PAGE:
211 F '06
The Hand In
The Recipes
The World
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Set 6
Set 7
Set 8
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Set 11
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Set 13
Set 14

Problem Set 11

Due date: 11/21 @ 6pm

Programming Language: Intermediate Student Language with lambda

Problem 0 [5%]:

Find one interesting article from the weeks news on the use of software/computers in society. Summarize the article in your own words with a single 200-word paragraph, as a pair, one playing writer, the other playing editor. Add both the article and the summary in with the rest of your problem set.

The goal of this problem set is to practice the design of generative recursive functions and the use of data representations that employ first-class functions.

HtDP Problems:

Solve problems 27.1.4 and 27.1.5 using the world.ss teachpack.
27.3.1, 27.3.6, 28.2.1, 28.2.2, 28.2.3, 28.2.4

Problem A1:

An important idea in program design is programming to interfaces. Someone will tell you that there is a class of data, e.g., Set, and then list the functions that are available for this class, e.g.,
contains Set Anything -> Boolean

does s contain x?

(define (contains s x) ...)
add-element Set Anything -> Set

create a set that contains x and all the elements in s and

(define (add-element s x) ...)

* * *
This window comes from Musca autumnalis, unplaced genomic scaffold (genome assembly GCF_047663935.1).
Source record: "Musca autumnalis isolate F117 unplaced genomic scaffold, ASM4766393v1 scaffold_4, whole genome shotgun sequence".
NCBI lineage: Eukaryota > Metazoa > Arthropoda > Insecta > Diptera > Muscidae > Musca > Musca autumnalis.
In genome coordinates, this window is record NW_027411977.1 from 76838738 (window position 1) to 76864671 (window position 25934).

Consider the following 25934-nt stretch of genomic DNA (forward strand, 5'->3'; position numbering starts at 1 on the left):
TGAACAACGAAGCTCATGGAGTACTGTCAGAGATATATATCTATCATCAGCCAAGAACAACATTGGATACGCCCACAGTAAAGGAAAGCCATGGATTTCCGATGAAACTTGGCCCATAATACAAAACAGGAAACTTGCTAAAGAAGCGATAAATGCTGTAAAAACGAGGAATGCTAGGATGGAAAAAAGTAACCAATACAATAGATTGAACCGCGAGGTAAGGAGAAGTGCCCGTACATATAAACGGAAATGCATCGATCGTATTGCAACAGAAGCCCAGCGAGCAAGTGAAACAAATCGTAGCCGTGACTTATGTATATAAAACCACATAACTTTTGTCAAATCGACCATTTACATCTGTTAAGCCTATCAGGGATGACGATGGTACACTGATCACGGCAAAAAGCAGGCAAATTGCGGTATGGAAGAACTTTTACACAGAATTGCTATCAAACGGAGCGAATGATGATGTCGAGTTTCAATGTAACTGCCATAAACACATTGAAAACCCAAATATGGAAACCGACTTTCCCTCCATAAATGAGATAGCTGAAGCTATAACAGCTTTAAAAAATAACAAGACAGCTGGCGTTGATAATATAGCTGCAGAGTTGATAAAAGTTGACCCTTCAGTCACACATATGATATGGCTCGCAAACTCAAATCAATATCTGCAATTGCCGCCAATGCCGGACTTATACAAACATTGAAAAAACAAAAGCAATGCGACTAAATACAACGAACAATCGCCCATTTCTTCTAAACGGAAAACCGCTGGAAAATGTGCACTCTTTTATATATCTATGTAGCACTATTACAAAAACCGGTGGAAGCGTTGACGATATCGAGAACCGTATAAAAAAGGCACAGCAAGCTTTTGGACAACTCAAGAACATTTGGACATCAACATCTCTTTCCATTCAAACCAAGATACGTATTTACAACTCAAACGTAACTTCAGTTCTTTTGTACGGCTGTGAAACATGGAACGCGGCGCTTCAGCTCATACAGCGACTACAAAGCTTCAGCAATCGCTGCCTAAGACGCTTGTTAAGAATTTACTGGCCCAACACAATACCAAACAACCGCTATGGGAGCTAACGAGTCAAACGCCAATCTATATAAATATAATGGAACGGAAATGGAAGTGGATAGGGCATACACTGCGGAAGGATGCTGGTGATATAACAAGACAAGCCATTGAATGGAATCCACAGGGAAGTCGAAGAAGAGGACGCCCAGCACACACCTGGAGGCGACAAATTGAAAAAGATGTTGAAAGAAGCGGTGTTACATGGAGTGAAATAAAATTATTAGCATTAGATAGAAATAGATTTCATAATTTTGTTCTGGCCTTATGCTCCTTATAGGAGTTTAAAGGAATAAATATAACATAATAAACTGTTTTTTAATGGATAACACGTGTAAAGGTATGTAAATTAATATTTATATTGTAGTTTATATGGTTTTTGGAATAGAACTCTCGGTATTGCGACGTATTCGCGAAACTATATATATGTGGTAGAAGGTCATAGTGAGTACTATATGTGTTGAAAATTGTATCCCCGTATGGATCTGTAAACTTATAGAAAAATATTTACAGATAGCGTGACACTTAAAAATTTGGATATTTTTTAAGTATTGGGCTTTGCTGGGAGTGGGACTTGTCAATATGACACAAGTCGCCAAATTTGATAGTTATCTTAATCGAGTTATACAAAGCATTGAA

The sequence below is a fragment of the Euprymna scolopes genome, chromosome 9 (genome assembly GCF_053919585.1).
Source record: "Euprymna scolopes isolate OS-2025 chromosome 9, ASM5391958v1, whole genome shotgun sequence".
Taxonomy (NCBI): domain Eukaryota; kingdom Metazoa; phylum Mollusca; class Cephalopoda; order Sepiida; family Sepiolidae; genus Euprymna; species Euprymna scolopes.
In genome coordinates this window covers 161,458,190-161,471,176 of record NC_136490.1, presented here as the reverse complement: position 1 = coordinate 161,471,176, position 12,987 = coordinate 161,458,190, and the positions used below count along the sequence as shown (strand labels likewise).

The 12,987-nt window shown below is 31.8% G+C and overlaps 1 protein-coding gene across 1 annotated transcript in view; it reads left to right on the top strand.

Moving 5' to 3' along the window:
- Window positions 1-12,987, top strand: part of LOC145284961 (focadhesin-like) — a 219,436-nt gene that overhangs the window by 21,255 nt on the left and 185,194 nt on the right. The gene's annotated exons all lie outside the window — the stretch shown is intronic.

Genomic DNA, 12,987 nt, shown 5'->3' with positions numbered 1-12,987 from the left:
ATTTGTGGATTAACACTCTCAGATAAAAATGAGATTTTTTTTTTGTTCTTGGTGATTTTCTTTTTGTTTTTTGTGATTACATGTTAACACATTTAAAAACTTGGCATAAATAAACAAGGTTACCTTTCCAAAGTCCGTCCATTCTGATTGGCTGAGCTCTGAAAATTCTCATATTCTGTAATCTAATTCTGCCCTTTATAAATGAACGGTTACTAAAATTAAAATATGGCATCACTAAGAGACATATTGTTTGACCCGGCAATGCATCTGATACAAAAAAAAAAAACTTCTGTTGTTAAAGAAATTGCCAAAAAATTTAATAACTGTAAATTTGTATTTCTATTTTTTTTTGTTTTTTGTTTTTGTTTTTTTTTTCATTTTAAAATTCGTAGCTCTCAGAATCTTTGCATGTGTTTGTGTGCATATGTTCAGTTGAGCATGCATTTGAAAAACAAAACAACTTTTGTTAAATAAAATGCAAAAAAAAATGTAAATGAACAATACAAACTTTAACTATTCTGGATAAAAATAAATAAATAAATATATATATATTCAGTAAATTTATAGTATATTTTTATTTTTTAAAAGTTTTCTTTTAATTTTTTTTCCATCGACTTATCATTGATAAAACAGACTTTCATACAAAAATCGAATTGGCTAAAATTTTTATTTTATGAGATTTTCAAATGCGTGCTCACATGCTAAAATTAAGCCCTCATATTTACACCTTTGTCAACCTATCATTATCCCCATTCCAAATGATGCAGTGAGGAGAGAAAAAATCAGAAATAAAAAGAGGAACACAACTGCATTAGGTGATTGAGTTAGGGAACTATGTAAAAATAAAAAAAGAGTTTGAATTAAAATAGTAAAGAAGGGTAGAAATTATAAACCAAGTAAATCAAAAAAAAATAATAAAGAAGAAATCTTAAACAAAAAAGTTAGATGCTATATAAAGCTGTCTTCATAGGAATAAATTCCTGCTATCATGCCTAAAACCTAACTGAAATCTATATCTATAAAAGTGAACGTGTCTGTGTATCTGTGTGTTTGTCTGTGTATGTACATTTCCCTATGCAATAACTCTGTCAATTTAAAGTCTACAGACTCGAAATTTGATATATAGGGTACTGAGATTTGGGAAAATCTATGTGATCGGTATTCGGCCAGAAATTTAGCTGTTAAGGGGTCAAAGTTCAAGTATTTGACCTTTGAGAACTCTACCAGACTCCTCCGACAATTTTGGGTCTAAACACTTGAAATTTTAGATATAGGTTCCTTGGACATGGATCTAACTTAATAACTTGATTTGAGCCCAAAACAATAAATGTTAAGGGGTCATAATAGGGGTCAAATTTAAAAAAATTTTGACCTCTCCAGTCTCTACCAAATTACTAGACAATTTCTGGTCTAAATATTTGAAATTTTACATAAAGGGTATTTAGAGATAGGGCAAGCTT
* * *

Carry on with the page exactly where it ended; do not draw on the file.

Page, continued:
lst->set [Listof Anything] -> Set

create a set from the elements of l

(define (lst->set l) ...)
union Set Set -> Set

create a set from all the elements that are in s or t

(define (unions s t) ...)
intersection Set Set -> Set

create a set from all the elements that are in s and t

(define (intersection s t) ...)
minus Set Set -> Set

create a set from all the elements that are in s but not in t

(define (minus s t) ...)
X Set Set -> Set

create the set that pairs all elements from s with all elements from t

(define (X s t) ...)
where Anything is the class of all Scheme objects.

When someone else wants to program with sets, you tell them to use the above conventions. You can implement (design) the data representation and the interface functions in many different ways.

In class, we have discussed two distinct representations of sets: lists and functions. The former are simple, the latter can represent infinite sets. Your tasks are:

  1. Let Set = [Listof Anything] without repetition. Design all of the above functions. Make up your own favorite representation of pairs.
  2. Let Set = [Anything -> Boolean]. Design all of the above functions. Use the same test suite for both implementations.
  3. Add test cases that show how the function-based representation can deal with larger sets than the list-based one.
  4. Add test cases that show how the list-based representation can deal with lists that do contain the same element more than once.
  5. Run the following stress tests on your two implementation of the X function and report your results:
    ;; Set Set Anything [Set Set -> Set] -> Boolean 
    ;; create the cross-product X of set1 and set2, 
    ;; then check whether element is in the result
    (define (test set1 set2 element X)
      (local ((define N 10000)
              (define (xxx i) (X set1 set2))
              (define lst* (time (build-list N xxx)))
              (define the-set (list-ref lst* (random N))))
        (time (contains the-set element))))
    (test some-set another-set some-element X)
    A report consists of the following items: computer (Dell Pentium II, Mac OS 9 PPC, etc); memory; version of drscheme; times reported.

last updated on Thu Nov 30 11:55:15 EST 2006generated with PLT Scheme